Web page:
A twisted treasure from Hollywood’s pre-Code horror heyday, Island of Lost Souls is a cautionary tale of science run amok adapted from H.G. Wells’s novel The Island of Dr. Moreau. In one of his first major movie roles, Charles Laughton is a mad doctor conducting ghastly genetic experiments on a remote island in the South Seas, much to the fear and disgust of the shipwrecked sailor (Richard Arlen) who finds himself trapped there. Erle C. Kenton’s touchstone of movie terror is elegantly shot by Karl Struss, features groundbreaking makeup effects that inspired generations of monster-movie artists, and costars Bela Lugosi in one his most gruesome roles. –The Criterion Collection
Erle Cauthorn Kenton was born August 1, 1896 in Norborne, Missouri. In 1900 he had moved with his parents to Mexico, Missouri, but by 1910 was living with his Grandmother, Sarah Cauthorn in Los Angeles, California and attending school there. He first entered the film industry as a comedian, working on the Keystone Cops series of films. He later turned to directing and made short comedies for every major studio in Hollywood before becoming a feature film director.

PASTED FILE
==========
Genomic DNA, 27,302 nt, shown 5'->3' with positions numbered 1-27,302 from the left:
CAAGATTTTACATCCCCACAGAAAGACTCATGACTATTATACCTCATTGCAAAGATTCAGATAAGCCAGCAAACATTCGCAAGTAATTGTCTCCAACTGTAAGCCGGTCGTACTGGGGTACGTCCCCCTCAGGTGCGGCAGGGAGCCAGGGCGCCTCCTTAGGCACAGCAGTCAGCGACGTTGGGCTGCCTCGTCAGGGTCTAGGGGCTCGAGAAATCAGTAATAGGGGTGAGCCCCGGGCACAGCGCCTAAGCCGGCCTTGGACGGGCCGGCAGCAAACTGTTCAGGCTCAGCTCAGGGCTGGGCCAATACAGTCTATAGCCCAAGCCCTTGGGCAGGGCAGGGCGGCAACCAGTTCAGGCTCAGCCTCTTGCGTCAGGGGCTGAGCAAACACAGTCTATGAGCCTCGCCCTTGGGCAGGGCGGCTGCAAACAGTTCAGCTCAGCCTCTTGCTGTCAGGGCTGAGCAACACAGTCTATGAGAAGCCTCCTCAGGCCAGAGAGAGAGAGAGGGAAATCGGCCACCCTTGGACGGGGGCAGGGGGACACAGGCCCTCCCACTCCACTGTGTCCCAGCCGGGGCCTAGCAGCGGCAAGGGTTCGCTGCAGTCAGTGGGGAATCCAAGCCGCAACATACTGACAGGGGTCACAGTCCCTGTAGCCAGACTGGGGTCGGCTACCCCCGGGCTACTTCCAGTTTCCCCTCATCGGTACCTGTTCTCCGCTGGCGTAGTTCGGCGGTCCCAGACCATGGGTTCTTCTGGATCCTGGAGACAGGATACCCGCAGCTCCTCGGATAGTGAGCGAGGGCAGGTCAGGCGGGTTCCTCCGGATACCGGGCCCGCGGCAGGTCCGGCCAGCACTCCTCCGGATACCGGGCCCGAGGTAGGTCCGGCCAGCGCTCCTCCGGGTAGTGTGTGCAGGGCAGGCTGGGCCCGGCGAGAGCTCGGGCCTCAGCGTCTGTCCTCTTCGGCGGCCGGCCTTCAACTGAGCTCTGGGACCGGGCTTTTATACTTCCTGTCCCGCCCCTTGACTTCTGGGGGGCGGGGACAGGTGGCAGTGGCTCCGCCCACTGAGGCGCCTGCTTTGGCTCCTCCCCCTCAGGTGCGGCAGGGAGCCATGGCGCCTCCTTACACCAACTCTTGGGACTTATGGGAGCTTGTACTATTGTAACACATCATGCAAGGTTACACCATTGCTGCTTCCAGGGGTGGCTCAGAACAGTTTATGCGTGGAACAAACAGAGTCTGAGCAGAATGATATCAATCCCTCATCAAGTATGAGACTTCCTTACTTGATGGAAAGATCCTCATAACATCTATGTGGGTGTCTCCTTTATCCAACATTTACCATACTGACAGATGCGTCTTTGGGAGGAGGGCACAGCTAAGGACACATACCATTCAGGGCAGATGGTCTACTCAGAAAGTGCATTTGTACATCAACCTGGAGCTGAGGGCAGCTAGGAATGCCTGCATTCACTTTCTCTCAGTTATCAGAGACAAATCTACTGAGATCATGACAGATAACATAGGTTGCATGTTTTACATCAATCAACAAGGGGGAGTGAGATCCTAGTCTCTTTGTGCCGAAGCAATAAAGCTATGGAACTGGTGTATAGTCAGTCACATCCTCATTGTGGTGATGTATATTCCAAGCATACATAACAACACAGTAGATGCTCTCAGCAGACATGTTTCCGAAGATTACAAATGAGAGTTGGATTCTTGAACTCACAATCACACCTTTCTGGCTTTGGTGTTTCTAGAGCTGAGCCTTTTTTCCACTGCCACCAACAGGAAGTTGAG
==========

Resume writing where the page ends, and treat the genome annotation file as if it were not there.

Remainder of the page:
He started out as a Keystone Cop under the direction of Mack Sennett in 1914, working his way up the Sennett Studio ladder as a gagman and assistant director. After successfully handling several 2-reelers, Kenton was given a crack at directing a feature film, the 1920 Sennett production Down on the Farm. He continued working in a comic vein at other studios throughout the silent era; typical titles in the Kenton manifest included The Sap (1926), Bare Knees (1927) and Golf Widows (1928).
Easily making the transition… read more
In our annual poll, we pair our favorite new films of 2012 with older films seen in the same year to create fantastic double features.